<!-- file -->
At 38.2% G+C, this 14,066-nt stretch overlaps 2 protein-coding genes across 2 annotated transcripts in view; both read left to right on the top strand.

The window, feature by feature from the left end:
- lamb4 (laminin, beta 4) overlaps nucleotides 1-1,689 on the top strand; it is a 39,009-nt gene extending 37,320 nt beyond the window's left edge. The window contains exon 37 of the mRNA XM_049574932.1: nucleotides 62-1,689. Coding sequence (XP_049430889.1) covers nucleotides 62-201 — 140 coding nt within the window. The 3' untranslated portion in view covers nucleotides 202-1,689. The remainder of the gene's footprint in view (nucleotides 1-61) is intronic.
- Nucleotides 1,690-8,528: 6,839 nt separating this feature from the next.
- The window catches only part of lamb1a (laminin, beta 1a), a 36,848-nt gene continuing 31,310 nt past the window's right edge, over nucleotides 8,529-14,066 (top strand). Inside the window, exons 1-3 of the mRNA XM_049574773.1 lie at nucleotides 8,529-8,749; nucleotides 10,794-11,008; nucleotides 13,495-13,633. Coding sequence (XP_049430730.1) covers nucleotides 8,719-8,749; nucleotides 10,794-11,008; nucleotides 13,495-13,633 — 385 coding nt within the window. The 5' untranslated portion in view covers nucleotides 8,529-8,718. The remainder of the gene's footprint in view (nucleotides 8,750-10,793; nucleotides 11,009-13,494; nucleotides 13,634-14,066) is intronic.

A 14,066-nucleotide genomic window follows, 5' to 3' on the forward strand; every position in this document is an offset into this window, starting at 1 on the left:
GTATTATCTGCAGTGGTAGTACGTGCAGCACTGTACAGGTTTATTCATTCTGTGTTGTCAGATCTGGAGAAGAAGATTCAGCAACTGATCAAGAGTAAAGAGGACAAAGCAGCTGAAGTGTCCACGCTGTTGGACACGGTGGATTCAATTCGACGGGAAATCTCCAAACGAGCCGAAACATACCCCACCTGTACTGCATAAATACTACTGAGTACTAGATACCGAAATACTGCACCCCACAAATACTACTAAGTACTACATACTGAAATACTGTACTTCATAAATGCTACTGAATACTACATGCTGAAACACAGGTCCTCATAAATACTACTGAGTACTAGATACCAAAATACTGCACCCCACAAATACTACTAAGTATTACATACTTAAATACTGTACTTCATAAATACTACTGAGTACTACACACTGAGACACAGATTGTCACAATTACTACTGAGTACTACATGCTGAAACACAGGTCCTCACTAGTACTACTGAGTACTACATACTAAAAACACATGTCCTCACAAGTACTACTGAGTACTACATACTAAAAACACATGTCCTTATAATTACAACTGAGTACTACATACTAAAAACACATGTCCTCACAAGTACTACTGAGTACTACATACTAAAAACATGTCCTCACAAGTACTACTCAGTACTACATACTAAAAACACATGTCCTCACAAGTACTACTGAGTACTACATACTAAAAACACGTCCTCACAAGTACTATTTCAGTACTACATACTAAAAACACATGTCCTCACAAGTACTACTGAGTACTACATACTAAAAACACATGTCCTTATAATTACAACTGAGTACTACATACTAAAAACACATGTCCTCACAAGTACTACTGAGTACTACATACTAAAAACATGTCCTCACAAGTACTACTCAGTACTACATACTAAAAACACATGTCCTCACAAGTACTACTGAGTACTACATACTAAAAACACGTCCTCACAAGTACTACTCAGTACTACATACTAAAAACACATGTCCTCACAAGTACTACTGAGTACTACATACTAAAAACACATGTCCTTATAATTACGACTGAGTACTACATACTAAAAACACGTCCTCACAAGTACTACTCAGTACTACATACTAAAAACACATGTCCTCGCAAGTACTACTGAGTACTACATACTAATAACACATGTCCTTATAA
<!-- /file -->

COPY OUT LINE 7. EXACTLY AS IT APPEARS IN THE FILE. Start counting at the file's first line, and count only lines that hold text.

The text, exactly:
GTATTATCTGCAGTGGTAGTACGTGCAGCACTGTACAGGTTTATTCATTCTGTGTTGTCAGATCTGGAGAAGAAGATTCAGCAACTGATCAAGAGTAAAGAGGACAAAGCAGCTGAAGTGTCCACGCTGTTGGACACGGTGGATTCAATTCGACGGGAAATCTCCAAACGAGCCGAAACATACCCCACCTGTACTGCATAAATACTACTGAGTACTAGATACCGAAATACTGCACCCCACAAATACTACTAAGTACTACATACTGAAATACTGTACTTCATAAATGCTACTGAATACTACATGCTGAAACACAGGTCCTCATAAATACTACTGAGTACTAGATACCAAAATACTGCACCCCACAAATACTACTAAGTATTACATACTTAAATACTGTACTTCATAAATACTACTGAGTACTACACACTGAGACACAGATTGTCACAATTACTACTGAGTACTACATGCTGAAACACAGGTCCTCACTAGTACTACTGAGTACTACATACTAAAAACACATGTCCTCACAAGTACTACTGAGTACTACATACTAAAAACACATGTCCTTATAATTACAACTGAGTACTACATACTAAAAACACATGTCCTCACAAGTACTACTGAGTACTACATACTAAAAACATGTCCTCACAAGTACTACTCAGTACTACATACTAAAAACACATGTCCTCACAAGTACTACTGAGTACTACATACTAAAAACACGTCCTCACAAGTACTATTTCAGTACTACATACTAAAAACACATGTCCTCACAAGTACTACTGAGTACTACATACTAAAAACACATGTCCTTATAATTACAACTGAGTACTACATACTAAAAACACATGTCCTCACAAGTACTACTGAGTACTACATACTAAAAACATGTCCTCACAAGTACTACTCAGTACTACATACTAAAAACACATGTCCTCACAAGTACTACTGAGTACTACATACTAAAAACACGTCCTCACAAGTACTACTCAGTACTACATACTAAAAACACATGTCCTCACAAGTACTACTGAGTACTACATACTAAAAACACATGTCCTTATAATTACGACTGAGTACTACATACTAAAAACACGTCCTCACAAGTACTACTCAGTACTACATACTAAAAACACATGTCCTCGCAAGTACTACTGAGTACTACATACTAATAACACATGTCCTTATAA